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As funding for Kids Company increased, so too did the number of children under its care. In 2009 the charity cared for 14,000 children. This rose to 36,000 by 2013. To account for the growth in children under care in the same period, the number of average weekly full-time employees increased from 231 to 495.

Sorry, don’t really trust those numbers of children. That there’s lost waifs and orphans out there I don’t doubt, nor the moral duty of doing something about it all. But 36,000 in only two cities?

Naaah. Scale that up to the country and we’re talking about 300 k or so. Or, around and about, an entire yearly cohort of all the children in the country. Or 5 or 6% of all children.


13 thoughts on “Numbers again”

  1. I hold no brief for them, but where do you get “only two cities”?

    According to this BBC report:

    “Kids Company provided practical, emotional and educational support… (blah blah) …across London, with centres in Liverpool and Bristol.”

    So your point may stand, to within the accuracy expected on the back of an envelope, while being 50-100% out (depending on which city you missed out- I suspect London).

  2. Perhaps the fact the charity was handing out packets of money with few questions asked as something to do with these numbers.

    I wonder how may middle class Tarquins were rubbing mud into their hair and going to Primark for a hoody so they could look street enough to score some easy wacky backy money.

    OK, I admit it, I am a little bit cynical about this situation.

  3. “the number of average weekly full-time employees ”

    Does these mean they employed only average people??

  4. If one were being charitable, one could suppose that they chose those two cities because the problems were greatest there. If that’s so, then extrapolating from those two to the whole country would overstate the scale of the problem.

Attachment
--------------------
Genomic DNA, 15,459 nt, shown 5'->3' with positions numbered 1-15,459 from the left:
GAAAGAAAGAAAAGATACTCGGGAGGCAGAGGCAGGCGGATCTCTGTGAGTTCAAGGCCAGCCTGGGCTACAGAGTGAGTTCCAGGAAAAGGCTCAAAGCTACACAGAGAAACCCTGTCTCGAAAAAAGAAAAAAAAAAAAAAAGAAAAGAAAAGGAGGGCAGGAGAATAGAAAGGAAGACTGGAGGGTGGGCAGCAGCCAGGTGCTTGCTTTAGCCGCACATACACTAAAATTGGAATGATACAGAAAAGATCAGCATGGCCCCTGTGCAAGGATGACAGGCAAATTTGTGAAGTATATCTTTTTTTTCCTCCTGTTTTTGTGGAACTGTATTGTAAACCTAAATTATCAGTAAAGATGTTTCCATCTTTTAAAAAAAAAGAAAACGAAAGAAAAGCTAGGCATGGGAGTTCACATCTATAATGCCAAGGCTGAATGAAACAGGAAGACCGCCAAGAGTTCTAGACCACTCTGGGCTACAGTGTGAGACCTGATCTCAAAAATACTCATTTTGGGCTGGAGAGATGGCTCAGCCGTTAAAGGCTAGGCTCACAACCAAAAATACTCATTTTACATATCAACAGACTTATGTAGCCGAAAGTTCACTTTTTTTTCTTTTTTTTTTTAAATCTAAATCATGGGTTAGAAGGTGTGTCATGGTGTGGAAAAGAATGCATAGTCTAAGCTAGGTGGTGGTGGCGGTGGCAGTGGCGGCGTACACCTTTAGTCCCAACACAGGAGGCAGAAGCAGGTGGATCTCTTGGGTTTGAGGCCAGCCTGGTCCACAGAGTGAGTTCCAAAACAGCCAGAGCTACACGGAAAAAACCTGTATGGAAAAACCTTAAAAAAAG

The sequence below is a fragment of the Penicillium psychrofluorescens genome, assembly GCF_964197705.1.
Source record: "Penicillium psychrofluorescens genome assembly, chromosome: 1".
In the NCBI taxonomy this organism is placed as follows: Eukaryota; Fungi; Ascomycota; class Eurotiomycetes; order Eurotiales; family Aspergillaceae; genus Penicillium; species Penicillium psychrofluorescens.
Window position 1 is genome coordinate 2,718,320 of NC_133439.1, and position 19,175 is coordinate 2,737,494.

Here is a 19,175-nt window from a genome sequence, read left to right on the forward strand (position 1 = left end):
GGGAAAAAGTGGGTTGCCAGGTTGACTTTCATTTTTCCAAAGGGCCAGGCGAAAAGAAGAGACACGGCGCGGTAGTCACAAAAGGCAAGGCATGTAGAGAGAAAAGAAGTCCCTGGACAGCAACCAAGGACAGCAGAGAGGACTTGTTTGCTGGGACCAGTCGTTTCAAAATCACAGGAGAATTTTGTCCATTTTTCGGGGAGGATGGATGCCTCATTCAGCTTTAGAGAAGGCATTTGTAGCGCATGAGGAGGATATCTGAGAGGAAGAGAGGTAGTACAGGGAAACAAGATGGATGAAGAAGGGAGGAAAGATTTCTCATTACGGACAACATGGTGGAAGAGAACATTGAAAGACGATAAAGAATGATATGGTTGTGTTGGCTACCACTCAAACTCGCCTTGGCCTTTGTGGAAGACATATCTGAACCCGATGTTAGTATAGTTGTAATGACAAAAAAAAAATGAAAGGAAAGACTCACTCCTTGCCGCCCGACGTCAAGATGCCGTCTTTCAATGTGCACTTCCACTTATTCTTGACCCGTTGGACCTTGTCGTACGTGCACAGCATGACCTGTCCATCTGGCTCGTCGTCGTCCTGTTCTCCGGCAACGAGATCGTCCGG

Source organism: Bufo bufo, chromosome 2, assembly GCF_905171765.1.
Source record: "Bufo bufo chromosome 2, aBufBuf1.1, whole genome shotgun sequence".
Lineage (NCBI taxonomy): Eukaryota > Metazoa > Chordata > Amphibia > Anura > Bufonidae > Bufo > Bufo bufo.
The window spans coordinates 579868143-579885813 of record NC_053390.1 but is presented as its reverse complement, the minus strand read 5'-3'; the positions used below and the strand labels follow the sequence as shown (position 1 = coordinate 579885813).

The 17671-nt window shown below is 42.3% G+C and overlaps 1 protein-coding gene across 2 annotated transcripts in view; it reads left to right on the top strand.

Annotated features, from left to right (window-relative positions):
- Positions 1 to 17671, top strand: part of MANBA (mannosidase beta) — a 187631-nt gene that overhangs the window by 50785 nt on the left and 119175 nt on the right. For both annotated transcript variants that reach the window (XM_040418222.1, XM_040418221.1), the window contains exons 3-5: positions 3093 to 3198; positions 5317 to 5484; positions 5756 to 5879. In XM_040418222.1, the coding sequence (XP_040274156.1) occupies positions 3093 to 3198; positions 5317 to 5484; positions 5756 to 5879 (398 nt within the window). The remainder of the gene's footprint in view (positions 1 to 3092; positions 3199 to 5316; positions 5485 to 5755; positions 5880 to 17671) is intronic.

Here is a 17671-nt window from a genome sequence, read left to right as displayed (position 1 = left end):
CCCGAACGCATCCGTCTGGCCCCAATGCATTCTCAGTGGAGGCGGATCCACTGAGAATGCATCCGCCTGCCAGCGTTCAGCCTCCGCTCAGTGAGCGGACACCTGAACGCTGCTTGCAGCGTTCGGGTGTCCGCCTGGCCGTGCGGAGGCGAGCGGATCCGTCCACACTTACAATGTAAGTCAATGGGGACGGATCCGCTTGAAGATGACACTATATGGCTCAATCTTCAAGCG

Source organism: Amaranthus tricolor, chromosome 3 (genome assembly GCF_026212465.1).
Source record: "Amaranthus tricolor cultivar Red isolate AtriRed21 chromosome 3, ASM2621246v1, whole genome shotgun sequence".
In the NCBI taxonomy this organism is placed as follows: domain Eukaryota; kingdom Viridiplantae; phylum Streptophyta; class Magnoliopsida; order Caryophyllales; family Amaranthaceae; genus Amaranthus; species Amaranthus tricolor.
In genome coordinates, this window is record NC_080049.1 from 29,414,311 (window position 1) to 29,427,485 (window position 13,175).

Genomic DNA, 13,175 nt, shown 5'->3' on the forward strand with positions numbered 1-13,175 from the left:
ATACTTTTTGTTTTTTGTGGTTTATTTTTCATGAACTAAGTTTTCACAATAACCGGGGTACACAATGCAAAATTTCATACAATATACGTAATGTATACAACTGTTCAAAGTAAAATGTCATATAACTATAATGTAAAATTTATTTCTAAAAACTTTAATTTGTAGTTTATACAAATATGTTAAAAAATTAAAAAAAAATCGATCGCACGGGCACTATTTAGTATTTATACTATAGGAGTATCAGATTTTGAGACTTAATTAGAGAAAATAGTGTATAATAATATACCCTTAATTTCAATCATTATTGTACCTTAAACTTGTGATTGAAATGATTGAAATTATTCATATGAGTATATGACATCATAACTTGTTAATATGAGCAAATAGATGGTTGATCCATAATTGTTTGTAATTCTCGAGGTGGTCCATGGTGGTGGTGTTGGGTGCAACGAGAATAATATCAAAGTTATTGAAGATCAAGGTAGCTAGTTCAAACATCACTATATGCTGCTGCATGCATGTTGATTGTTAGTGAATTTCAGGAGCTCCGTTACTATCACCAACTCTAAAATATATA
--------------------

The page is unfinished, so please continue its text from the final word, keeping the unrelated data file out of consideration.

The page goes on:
Then again, I’m assuming a level of thoughtful planning that doesn’t seem to have been in evidence so far.

  5. Like so many statistics it looks like it is plucked out of thin air – but then so much of the ‘charitable’ sector is state funded these people become de facto employees with the same desire for magic money tree economics, the same belief in the ‘Curajus state’ the same desire to have someone else pay in perpetuity for them to amuse themselves. Once again, I find my self in agreement with Mr Ecks of this parish – the cancer is a manifestation of socialism and it must be forcefully excised from the body politic….

  6. From the Telegraph-

    “She seemed to have favourites and if you weren’t one that was made clear.”

    Oh, now there’s a surprise.

  7. I’m sure I read somewhere that children who knew children who had seen children across the road who were friends with children who knew a vulnerable child were counted among those being looked after.

  8. Bloke not in Cymru

    I read somewhere else,BBC I think, that they had 11 centres across London and Bristol and an outreach project in Liverpool. So realistically it’s 2 and bit cities if you are being generous. Also claimed that at the end they had 650 staff which would mean only 1 staff member per 55 kids for 36,000 number. I suspect that the 6,000 at risk number used yesterday is closer to the real current number and 36,000 is some aggregate last x years number where everyone who they check in with occasionally after they left the program is counted.

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